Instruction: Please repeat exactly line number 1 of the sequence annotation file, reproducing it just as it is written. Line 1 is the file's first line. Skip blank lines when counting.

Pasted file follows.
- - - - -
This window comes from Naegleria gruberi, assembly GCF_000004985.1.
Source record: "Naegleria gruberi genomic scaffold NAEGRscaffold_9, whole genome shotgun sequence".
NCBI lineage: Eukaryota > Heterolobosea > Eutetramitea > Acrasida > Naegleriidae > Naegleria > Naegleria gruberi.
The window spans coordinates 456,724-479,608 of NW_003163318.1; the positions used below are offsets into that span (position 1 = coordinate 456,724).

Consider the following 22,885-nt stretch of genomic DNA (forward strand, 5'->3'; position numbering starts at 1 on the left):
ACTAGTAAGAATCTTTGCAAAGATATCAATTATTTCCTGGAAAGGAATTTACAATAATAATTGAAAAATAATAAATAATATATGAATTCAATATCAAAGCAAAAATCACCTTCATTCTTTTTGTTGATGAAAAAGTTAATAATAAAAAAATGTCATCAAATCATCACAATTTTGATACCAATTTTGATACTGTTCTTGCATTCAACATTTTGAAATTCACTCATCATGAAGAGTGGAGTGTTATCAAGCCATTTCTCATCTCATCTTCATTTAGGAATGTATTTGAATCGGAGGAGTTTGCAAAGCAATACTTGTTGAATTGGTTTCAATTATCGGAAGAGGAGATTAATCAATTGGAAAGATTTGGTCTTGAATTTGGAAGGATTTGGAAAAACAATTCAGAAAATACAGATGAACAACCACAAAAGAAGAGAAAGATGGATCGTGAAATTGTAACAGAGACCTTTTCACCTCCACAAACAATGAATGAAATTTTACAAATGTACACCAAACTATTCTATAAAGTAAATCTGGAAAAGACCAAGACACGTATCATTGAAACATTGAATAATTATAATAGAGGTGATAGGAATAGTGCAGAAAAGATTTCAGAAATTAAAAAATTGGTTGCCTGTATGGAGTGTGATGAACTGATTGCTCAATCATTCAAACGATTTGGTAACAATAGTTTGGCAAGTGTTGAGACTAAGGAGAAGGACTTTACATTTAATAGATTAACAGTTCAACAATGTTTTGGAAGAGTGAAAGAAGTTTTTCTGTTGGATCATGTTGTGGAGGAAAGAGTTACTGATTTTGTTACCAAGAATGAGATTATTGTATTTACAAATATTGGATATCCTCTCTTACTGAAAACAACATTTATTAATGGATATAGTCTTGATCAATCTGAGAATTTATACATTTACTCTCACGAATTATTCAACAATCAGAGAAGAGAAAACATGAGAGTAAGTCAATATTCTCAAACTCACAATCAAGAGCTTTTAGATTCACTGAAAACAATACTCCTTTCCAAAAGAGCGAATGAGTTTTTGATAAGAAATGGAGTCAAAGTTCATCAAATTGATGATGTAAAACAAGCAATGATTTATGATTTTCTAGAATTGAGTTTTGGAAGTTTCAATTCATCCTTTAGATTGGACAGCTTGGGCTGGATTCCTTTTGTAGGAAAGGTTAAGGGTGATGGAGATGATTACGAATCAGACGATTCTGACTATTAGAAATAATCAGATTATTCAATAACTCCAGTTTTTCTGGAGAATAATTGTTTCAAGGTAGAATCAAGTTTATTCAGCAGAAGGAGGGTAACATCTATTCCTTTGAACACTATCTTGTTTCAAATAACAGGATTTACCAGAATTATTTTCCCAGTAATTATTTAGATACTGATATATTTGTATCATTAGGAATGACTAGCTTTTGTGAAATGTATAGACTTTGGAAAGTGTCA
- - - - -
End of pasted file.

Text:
This window comes from Naegleria gruberi, assembly GCF_000004985.1.